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Re: Original Peter Hunter Photo Collections
« Reply #26 on: 08/10/2017 06:31 PM »
any photos or video of the Atlas flipping over?

Offline WallE

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Re: Original Peter Hunter Photo Collections
« Reply #27 on: 08/10/2017 06:57 PM »
any photos or video of the Atlas flipping over?



This newsreel clip shows the tracking camera footage of the Atlas cartwheeling. You can also see the booster jettison take place. Also there's video on Youtube of the CBS live coverage of the launch. Best part? Where someone says "I don't know how the Range Safety Officer has permitted the flight to continue." From watching the CBS coverage, it seems there was a bit of "deer in the headlights" syndrome going on and nobody in the blockhouse knew exactly what was happening.

DTIC (Defense Technical Information Center) lists a failure investigation report for the launch but there's no download link. They list a whole bunch of Atlas flight reports, but half of them don't have a download. Also they're all East Coast launches, there's no reports for any West Coast flights except Atlas 303D (failed Nike-Zeus test in 1966, no download link).

Atlas 68E experienced an extremely similar failure 16 years later, although in that case a propulsion rather than an autopilot malfunction caused it to flip over and descent back towards earth. The Range Safety Officer blew it up that time though.
« Last Edit: 08/15/2017 09:10 PM by WallE »

Offline WallE

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Re: Original Peter Hunter Photo Collections
« Reply #28 on: 08/26/2017 11:01 PM »
There are several different accounts of what went wrong on Mariner 1, the most accurate-sounding explanation appears to come from the book "The U.S. Air Force In Space, 1945 to the Twenty-First Century".

At 93 seconds into launch, the rate beacon on the guidance system failed. The rate beacon was supposed to provide the ground guidance computer with information about the launch vehicle's velocity/trajectory which it would then use to make adjustments to the flight path, but if the beacon failed, erroneous guidance commands could be sent, so the guidance program included a hyphen which instructed the computer to ignore rate data if it lost its link on the beacon.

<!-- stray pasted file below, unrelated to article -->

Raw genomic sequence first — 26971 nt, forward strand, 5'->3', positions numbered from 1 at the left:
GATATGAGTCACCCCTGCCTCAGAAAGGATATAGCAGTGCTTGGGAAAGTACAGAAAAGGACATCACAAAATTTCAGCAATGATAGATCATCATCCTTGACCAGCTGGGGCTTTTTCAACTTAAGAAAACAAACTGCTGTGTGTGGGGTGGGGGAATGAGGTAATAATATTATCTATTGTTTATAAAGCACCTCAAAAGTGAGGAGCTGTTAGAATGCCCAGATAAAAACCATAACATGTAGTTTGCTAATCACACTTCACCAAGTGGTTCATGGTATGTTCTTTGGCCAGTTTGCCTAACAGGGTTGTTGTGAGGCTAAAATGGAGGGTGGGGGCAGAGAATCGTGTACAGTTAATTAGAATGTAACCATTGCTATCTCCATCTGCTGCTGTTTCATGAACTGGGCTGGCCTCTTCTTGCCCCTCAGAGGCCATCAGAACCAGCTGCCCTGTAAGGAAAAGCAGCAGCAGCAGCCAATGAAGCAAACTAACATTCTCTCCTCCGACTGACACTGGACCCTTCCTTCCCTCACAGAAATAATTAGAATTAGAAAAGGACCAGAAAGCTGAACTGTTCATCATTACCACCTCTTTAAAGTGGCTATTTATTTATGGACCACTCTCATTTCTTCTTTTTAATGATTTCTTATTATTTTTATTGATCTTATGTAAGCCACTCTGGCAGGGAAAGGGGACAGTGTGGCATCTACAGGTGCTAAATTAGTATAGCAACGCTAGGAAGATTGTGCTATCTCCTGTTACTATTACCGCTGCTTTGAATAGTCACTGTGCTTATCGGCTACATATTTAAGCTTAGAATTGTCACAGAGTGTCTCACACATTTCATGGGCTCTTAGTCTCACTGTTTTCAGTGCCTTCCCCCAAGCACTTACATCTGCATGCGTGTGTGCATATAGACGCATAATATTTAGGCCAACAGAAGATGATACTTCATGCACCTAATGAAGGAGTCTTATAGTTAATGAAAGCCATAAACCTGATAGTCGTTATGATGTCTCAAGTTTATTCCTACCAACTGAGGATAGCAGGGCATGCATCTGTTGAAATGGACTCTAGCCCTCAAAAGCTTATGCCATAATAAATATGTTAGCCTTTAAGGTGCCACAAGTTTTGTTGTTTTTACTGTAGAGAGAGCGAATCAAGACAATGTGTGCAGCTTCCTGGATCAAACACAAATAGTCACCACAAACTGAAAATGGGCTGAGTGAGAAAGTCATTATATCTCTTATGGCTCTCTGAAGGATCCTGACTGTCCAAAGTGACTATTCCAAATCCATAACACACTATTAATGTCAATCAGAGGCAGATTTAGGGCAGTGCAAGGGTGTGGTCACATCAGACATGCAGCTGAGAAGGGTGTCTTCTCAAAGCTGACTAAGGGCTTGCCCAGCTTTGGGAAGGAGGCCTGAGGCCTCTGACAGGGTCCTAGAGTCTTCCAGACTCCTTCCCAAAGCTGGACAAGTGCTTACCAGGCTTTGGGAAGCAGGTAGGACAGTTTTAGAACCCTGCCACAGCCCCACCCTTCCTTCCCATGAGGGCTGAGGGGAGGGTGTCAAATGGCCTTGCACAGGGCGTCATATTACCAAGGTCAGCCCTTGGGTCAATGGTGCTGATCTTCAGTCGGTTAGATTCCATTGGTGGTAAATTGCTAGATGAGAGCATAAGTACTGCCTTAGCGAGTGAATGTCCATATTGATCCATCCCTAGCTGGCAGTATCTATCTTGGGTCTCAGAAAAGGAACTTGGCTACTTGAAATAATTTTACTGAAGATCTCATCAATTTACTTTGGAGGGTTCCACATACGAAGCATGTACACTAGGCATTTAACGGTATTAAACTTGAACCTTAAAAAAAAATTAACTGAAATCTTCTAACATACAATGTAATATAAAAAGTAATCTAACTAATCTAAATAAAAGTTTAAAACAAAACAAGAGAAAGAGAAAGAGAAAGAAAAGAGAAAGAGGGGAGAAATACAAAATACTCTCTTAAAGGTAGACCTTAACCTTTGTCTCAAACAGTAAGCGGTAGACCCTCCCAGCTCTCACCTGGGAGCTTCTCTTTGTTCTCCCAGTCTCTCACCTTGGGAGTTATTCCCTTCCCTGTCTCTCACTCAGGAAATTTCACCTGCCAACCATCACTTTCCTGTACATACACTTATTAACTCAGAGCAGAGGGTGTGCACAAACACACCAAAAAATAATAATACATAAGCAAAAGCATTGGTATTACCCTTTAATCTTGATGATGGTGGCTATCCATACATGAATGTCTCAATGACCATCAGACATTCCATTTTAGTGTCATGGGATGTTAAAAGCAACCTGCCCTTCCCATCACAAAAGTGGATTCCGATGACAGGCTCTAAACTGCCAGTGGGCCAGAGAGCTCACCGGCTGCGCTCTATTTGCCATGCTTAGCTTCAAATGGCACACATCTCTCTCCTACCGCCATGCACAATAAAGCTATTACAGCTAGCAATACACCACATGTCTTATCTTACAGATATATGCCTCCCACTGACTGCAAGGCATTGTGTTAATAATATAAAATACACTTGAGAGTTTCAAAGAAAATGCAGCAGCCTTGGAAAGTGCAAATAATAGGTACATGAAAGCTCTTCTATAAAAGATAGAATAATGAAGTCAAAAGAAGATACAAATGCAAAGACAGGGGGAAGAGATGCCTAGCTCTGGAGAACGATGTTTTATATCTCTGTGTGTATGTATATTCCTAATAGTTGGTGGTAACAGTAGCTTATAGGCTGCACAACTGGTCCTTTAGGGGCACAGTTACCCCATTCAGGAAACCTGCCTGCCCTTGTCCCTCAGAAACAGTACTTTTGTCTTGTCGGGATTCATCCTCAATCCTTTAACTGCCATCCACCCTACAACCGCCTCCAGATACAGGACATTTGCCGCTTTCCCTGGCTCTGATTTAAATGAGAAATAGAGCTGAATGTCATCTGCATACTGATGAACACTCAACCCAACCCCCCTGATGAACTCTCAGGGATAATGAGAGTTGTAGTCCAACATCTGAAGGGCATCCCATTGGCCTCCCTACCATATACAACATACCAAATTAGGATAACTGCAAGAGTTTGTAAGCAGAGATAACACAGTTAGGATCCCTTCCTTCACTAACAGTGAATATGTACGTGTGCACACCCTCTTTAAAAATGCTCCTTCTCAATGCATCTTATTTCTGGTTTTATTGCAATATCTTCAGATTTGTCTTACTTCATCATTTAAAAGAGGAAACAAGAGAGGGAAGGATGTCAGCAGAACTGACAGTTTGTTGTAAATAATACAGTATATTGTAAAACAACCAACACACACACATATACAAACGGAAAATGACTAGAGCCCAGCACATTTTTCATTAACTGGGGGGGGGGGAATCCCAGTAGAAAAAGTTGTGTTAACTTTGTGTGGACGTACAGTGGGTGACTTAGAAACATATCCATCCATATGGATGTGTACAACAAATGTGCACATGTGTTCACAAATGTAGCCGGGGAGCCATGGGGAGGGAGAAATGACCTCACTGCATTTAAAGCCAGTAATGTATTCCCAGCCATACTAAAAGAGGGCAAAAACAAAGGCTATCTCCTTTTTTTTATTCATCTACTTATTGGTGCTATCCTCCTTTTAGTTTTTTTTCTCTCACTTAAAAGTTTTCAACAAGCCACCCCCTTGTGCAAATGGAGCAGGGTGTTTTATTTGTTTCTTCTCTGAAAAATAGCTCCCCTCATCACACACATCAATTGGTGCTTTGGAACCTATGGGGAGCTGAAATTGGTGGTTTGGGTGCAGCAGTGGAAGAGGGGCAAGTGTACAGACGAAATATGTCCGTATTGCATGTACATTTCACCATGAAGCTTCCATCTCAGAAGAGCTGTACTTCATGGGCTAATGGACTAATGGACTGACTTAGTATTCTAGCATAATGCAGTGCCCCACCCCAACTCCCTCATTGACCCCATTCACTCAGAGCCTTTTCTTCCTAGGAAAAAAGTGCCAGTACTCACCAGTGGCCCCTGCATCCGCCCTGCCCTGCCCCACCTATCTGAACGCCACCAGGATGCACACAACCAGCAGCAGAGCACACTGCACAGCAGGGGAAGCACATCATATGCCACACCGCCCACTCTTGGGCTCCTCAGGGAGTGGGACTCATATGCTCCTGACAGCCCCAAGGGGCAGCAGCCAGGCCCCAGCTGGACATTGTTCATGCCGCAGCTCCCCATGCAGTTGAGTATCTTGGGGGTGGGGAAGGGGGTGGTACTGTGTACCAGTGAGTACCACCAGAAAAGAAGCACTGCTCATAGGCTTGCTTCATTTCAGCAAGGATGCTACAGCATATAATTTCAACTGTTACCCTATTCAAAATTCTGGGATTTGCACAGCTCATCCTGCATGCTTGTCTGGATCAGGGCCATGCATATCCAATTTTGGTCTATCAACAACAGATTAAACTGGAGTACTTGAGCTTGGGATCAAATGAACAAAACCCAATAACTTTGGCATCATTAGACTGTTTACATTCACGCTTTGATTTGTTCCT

Problem was, the guidance program used on Atlas-Agena B vehicles at CCAS didn't have the hyphen in it since someone apparently forgot to add it in. There had not been a rate beacon failure in the four Atlas-Agena B launches from CCAS to date, so this glitch had been heretofore undiscovered. So on Mariner 1's launch, the rate beacon did fail, and as soon as discreet guidance commands were initiated at BECO, the loss of rate data caused the computer to start generating erroneous commands. With no hyphen in the guidance program, the computer had no way of knowing it was supposed to ignore the rate data due to the beacon malfunction and it so kept sending incorrect steering discreets. The Atlas yawed from left to right during sustainer phase and finally ended up pointing to the left and downward of the direction it was supposed to be flying in, and so the Range Safety officer sent the destruct command shortly before SECO, fearing that the Agena and spent Atlas would land in the crowded North Atlantic shipping lanes or some other populated location. Telemetry from Mariner 1 was lost for three seconds following vehicle destruction, then resumed and continued intermittently for another minute and a half. Presumably the probe remained secure inside its payload shroud until impact in the ocean.

Mariner program manager Jack James doubted that the booster was going to come down anywhere near a populated area and thought the Range Safety officer had been too trigger-happy.

The GE Mod III-G guidance system used on Atlas-Agenas (and its West Coast version the Mark II-A) was basically a Mod III-B (Atlas D ICBM guidance system) that had its vacuum tube electronics replaced with transistors, but this didn't work very well and caused multiple in-flight failures, so during 1963, it was completely redesigned to properly accommodate transistor electronics. A few months after Mariner 1, Ranger 5 experienced another rate beacon failure, but the guidance program had been corrected since then, so no difficulties happened.

As for Mariner 2, apparently the uncontrolled roll was caused by an electrical short in the vernier feedback transducer. The V2 engine went hard over at BECO and caused the booster to roll for almost an entire minute of flight. Eventually control was restored and the launch continued as normal. Improved fabrication of wiring harnesses and preflight testing was implemented afterwards.
« Last Edit: 08/27/2017 04:27 AM by WallE »

Offline Jim

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Re: Original Peter Hunter Photo Collections
« Reply #29 on: 08/27/2017 03:34 AM »

Problem was, the guidance program used on Atlas-Agena vehicles at CCAS

CCAS name was only used from 1994 to 2000.   At the time of Mariner 1, it was the Cape Canaveral Missile Test Annex (CCMTA)
« Last Edit: 08/27/2017 03:34 AM by Jim »